Halong Bay

About 170km (or 3.5 hour drive) east of Hanoi, Halong Bay or Descending Dragon Bay is a must-see destination in the North for any traveler to Vietnam. The bay which is twice recognized as UNESCO World Heritage Site features thousands of dramatic limestone karsts outcropping from the emerald water.

Halong Bay
Legend has it that once upon a time, a family of dragons was sent to the Earth by the God to help the Vietnamese defend the homeland against the Northern invaders. The dragon family appeared in the battle and began spitting out their jewels which turned into islands and islets linking together to create an invincible wall to protect the country. After the invaders were completely swept away, the dragons were in love with the peaceful landscape and decided to stay in this land and the area where the dragons descended is the today Halong Bay.

Gone through millions of formation, the geo-diversity of the environment has created biodiversity, including tropical evergreen, oceanic and sea shore ecosystem. The bay is also home to wind- and wave-eroded grottoes and caves. Each cavern contains rugged stalactites and stalagmites in various sizes and shapes, all open to interpretation.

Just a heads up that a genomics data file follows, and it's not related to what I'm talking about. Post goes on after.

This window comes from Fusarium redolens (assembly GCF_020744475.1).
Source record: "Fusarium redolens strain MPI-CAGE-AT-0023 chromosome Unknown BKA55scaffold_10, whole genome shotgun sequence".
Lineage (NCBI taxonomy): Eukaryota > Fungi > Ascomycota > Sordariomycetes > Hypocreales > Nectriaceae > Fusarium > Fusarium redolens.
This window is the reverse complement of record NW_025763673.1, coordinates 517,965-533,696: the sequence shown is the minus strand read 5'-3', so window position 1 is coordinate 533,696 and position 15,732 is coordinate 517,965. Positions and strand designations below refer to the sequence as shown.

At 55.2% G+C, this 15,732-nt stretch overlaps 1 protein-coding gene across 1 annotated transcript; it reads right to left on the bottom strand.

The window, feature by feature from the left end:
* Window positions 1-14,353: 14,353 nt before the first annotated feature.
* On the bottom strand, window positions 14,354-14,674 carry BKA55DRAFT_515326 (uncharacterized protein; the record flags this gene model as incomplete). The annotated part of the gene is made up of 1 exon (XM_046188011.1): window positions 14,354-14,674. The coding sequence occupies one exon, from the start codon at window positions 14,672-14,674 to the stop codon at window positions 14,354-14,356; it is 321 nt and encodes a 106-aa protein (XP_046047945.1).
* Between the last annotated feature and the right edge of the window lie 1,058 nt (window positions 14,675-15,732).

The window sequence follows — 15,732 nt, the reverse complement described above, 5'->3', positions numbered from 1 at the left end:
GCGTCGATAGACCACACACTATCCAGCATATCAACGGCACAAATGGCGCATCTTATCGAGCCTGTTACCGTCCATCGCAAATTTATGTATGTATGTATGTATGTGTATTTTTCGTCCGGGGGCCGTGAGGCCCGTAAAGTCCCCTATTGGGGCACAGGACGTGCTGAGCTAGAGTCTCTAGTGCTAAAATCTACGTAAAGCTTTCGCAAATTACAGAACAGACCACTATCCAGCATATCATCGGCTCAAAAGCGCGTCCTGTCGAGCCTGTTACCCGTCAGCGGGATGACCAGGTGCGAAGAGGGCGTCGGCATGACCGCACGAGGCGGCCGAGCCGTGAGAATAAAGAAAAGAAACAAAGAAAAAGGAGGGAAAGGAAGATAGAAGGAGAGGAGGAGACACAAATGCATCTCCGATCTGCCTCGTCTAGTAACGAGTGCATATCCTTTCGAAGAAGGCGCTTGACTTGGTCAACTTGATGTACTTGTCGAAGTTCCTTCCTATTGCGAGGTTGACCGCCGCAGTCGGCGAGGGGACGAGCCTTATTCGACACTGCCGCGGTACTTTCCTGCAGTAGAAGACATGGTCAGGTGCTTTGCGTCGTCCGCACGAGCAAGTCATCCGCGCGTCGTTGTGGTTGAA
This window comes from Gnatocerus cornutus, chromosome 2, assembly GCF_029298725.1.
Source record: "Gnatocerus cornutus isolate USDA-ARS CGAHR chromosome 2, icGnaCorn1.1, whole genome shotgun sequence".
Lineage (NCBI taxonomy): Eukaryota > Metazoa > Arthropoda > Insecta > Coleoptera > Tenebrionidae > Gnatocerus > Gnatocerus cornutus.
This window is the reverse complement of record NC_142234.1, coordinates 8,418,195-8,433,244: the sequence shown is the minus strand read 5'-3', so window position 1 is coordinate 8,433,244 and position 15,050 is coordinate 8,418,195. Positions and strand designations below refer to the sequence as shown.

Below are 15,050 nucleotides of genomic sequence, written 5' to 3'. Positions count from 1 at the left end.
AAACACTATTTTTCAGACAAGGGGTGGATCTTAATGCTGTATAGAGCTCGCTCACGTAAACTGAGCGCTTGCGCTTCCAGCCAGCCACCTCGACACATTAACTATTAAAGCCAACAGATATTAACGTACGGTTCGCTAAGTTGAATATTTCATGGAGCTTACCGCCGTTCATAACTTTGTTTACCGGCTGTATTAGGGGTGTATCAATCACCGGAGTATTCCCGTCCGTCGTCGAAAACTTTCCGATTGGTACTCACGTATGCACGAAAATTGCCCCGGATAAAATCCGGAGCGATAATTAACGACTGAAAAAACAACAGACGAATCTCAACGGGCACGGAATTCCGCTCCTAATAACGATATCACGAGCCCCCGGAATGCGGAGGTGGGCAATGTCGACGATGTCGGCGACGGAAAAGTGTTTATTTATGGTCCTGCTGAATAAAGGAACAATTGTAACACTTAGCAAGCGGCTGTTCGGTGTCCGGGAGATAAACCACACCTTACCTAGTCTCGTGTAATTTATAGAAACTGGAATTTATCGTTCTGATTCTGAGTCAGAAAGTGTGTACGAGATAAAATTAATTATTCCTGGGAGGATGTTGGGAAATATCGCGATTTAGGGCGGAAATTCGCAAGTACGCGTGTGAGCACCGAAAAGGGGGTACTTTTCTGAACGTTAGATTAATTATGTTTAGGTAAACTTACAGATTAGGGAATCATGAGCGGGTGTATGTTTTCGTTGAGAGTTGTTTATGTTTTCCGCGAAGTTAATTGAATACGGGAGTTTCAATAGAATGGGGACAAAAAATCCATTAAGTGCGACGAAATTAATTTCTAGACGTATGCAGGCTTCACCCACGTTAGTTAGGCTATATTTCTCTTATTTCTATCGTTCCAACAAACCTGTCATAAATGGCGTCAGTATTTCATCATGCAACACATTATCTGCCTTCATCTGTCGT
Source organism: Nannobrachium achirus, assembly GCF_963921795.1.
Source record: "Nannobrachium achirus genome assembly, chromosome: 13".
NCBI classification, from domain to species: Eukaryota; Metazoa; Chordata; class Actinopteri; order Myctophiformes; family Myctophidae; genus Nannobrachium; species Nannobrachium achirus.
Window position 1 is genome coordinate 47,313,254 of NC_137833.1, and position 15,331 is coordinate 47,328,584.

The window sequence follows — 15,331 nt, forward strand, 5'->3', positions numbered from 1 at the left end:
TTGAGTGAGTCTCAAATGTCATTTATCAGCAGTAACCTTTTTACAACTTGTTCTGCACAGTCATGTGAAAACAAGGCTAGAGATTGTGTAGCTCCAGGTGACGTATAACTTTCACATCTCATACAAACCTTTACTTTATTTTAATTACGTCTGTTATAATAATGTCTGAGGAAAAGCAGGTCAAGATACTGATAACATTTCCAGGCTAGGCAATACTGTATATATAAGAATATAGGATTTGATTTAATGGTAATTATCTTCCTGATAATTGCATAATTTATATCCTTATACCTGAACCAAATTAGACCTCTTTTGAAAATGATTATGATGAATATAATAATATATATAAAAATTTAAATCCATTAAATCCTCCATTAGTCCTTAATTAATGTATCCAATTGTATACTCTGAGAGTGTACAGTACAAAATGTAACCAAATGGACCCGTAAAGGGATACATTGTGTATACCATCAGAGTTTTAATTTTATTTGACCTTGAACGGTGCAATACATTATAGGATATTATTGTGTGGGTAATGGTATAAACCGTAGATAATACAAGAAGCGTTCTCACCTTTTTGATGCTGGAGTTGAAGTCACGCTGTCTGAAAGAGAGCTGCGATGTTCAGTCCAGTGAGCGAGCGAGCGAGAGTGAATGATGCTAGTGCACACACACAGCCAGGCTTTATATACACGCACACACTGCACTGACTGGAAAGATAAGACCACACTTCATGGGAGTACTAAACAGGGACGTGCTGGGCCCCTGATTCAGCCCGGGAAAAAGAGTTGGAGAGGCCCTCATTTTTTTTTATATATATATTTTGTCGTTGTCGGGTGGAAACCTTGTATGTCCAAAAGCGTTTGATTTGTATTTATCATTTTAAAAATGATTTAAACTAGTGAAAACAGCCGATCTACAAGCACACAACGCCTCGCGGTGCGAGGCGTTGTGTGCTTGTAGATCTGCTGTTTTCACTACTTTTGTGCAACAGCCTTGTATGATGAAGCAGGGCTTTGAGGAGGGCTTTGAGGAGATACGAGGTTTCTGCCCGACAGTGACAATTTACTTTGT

Halong bay overview from Titop island
Halong Bay overview from Titop island with thousand of karst islets and cruises passing by

The best way to discover the bay’s natural beauty is aboard a traditional wooden junk. Though you can visit the bay year-round, the best time to visit Halong bay is from March to June. It is recommended to stay at least two days with one night overnight onboard instead of a day cruise which only shows you a glimpse, so you can get the full insight of the bay with sunrise, sunset, cavern exploration, water-based activities, beach and delicious seafood.

Apart from natural beauty, Halong Bay has been chosen as the backdrop of two James Bond movies. Though it may be hard to imagine a speedboat chasing through such serenity, how can you blame them for taking advantage of the cinematic scenery?

Bai Tu Long Bay

To the northeast Halong, the sinking limestone area continues for about 100km to the Chinese border, Bai Tu Long Bay offers the breathtaking scenery as its renowned sister yet more untouched with small deserted beaches, coral reefs, mangrove forests. Despite an increasing popularity recently, the bay and its islands remain relatively undeveloped, which means no pollution and also little tourism infrastructure. The bay is perfect for those who love traveling off the beaten path, a laid-back alternative to the crowded Halong Bay. 

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